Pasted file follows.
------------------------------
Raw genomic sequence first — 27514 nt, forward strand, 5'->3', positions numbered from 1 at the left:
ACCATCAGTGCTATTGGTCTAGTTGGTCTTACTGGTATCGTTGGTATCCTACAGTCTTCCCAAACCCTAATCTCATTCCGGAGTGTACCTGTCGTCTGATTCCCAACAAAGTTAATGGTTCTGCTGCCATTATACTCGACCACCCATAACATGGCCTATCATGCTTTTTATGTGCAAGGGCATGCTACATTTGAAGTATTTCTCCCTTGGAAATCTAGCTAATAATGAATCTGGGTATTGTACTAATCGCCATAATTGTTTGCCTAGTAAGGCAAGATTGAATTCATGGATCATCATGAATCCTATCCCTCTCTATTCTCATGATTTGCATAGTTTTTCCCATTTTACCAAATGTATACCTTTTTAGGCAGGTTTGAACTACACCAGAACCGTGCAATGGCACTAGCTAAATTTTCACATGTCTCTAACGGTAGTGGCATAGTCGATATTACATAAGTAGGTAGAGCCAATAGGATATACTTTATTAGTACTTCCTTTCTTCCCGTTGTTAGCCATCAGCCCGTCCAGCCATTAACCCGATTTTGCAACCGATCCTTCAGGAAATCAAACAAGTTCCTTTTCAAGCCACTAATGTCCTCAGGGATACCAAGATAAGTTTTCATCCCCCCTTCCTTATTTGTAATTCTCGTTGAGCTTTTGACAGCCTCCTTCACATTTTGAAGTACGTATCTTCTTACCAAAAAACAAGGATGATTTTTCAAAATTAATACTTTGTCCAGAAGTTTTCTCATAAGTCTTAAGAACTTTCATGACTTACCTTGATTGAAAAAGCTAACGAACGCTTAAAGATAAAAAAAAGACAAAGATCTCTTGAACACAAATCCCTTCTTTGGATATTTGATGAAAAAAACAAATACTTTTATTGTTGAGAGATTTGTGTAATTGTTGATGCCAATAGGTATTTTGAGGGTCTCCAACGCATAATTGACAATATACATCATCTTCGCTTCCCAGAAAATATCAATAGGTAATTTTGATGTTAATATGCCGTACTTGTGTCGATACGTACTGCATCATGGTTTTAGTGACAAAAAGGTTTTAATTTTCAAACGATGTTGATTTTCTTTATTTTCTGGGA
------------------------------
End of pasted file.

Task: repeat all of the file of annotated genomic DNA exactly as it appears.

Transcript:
Raw genomic sequence first — 27514 nt, forward strand, 5'->3', positions numbered from 1 at the left:
ACCATCAGTGCTATTGGTCTAGTTGGTCTTACTGGTATCGTTGGTATCCTACAGTCTTCCCAAACCCTAATCTCATTCCGGAGTGTACCTGTCGTCTGATTCCCAACAAAGTTAATGGTTCTGCTGCCATTATACTCGACCACCCATAACATGGCCTATCATGCTTTTTATGTGCAAGGGCATGCTACATTTGAAGTATTTCTCCCTTGGAAATCTAGCTAATAATGAATCTGGGTATTGTACTAATCGCCATAATTGTTTGCCTAGTAAGGCAAGATTGAATTCATGGATCATCATGAATCCTATCCCTCTCTATTCTCATGATTTGCATAGTTTTTCCCATTTTACCAAATGTATACCTTTTTAGGCAGGTTTGAACTACACCAGAACCGTGCAATGGCACTAGCTAAATTTTCACATGTCTCTAACGGTAGTGGCATAGTCGATATTACATAAGTAGGTAGAGCCAATAGGATATACTTTATTAGTACTTCCTTTCTTCCCGTTGTTAGCCATCAGCCCGTCCAGCCATTAACCCGATTTTGCAACCGATCCTTCAGGAAATCAAACAAGTTCCTTTTCAAGCCACTAATGTCCTCAGGGATACCAAGATAAGTTTTCATCCCCCCTTCCTTATTTGTAATTCTCGTTGAGCTTTTGACAGCCTCCTTCACATTTTGAAGTACGTATCTTCTTACCAAAAAACAAGGATGATTTTTCAAAATTAATACTTTGTCCAGAAGTTTTCTCATAAGTCTTAAGAACTTTCATGACTTACCTTGATTGAAAAAGCTAACGAACGCTTAAAGATAAAAAAAAGACAAAGATCTCTTGAACACAAATCCCTTCTTTGGATATTTGATGAAAAAAACAAATACTTTTATTGTTGAGAGATTTGTGTAATTGTTGATGCCAATAGGTATTTTGAGGGTCTCCAACGCATAATTGACAATATACATCATCTTCGCTTCCCAGAAAATATCAATAGGTAATTTTGATGTTAATATGCCGTACTTGTGTCGATACGTACTGCATCATGGTTTTAGTGACAAAAAGGTTTTAATTTTCAAACGATGTTGATTTTCTTTATTTTCTGGGA